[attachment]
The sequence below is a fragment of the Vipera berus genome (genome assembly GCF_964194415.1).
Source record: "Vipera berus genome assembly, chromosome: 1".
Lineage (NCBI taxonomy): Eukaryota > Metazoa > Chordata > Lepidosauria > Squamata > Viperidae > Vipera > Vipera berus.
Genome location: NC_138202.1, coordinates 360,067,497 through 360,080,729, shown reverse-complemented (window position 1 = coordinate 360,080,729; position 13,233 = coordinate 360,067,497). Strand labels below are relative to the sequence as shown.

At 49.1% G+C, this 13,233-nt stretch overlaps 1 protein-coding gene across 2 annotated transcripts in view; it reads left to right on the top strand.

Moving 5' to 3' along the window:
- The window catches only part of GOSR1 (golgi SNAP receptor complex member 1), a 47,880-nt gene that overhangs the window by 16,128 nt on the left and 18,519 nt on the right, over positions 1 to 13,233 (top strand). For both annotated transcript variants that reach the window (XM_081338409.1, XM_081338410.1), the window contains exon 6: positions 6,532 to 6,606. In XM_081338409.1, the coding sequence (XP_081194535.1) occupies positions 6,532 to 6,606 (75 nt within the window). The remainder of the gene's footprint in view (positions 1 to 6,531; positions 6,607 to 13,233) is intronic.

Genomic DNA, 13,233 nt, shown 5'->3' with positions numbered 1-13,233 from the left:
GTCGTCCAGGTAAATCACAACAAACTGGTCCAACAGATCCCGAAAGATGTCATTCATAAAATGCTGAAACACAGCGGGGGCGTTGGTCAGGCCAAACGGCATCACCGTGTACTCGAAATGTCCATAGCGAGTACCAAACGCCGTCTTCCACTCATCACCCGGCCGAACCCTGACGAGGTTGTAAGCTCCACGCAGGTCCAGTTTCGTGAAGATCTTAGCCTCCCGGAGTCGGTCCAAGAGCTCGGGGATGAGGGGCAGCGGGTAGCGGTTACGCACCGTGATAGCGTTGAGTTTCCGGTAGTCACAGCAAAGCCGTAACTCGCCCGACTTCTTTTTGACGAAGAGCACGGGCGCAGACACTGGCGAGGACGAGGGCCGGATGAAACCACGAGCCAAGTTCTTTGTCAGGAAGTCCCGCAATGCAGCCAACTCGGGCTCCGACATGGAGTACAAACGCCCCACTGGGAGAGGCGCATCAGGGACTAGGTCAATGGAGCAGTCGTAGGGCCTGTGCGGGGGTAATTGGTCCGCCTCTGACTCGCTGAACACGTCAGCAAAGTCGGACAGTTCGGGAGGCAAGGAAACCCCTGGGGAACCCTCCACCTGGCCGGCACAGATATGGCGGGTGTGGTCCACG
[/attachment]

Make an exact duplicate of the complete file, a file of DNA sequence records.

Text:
The sequence below is a fragment of the Vipera berus genome (genome assembly GCF_964194415.1).
Source record: "Vipera berus genome assembly, chromosome: 1".
Lineage (NCBI taxonomy): Eukaryota > Metazoa > Chordata > Lepidosauria > Squamata > Viperidae > Vipera > Vipera berus.
Genome location: NC_138202.1, coordinates 360,067,497 through 360,080,729, shown reverse-complemented (window position 1 = coordinate 360,080,729; position 13,233 = coordinate 360,067,497). Strand labels below are relative to the sequence as shown.

At 49.1% G+C, this 13,233-nt stretch overlaps 1 protein-coding gene across 2 annotated transcripts in view; it reads left to right on the top strand.

Moving 5' to 3' along the window:
- The window catches only part of GOSR1 (golgi SNAP receptor complex member 1), a 47,880-nt gene that overhangs the window by 16,128 nt on the left and 18,519 nt on the right, over positions 1 to 13,233 (top strand). For both annotated transcript variants that reach the window (XM_081338409.1, XM_081338410.1), the window contains exon 6: positions 6,532 to 6,606. In XM_081338409.1, the coding sequence (XP_081194535.1) occupies positions 6,532 to 6,606 (75 nt within the window). The remainder of the gene's footprint in view (positions 1 to 6,531; positions 6,607 to 13,233) is intronic.

Genomic DNA, 13,233 nt, shown 5'->3' with positions numbered 1-13,233 from the left:
GTCGTCCAGGTAAATCACAACAAACTGGTCCAACAGATCCCGAAAGATGTCATTCATAAAATGCTGAAACACAGCGGGGGCGTTGGTCAGGCCAAACGGCATCACCGTGTACTCGAAATGTCCATAGCGAGTACCAAACGCCGTCTTCCACTCATCACCCGGCCGAACCCTGACGAGGTTGTAAGCTCCACGCAGGTCCAGTTTCGTGAAGATCTTAGCCTCCCGGAGTCGGTCCAAGAGCTCGGGGATGAGGGGCAGCGGGTAGCGGTTACGCACCGTGATAGCGTTGAGTTTCCGGTAGTCACAGCAAAGCCGTAACTCGCCCGACTTCTTTTTGACGAAGAGCACGGGCGCAGACACTGGCGAGGACGAGGGCCGGATGAAACCACGAGCCAAGTTCTTTGTCAGGAAGTCCCGCAATGCAGCCAACTCGGGCTCCGACATGGAGTACAAACGCCCCACTGGGAGAGGCGCATCAGGGACTAGGTCAATGGAGCAGTCGTAGGGCCTGTGCGGGGGTAATTGGTCCGCCTCTGACTCGCTGAACACGTCAGCAAAGTCGGACAGTTCGGGAGGCAAGGAAACCCCTGGGGAACCCTCCACCTGGCCGGCACAGATATGGCGGGTGTGGTCCACG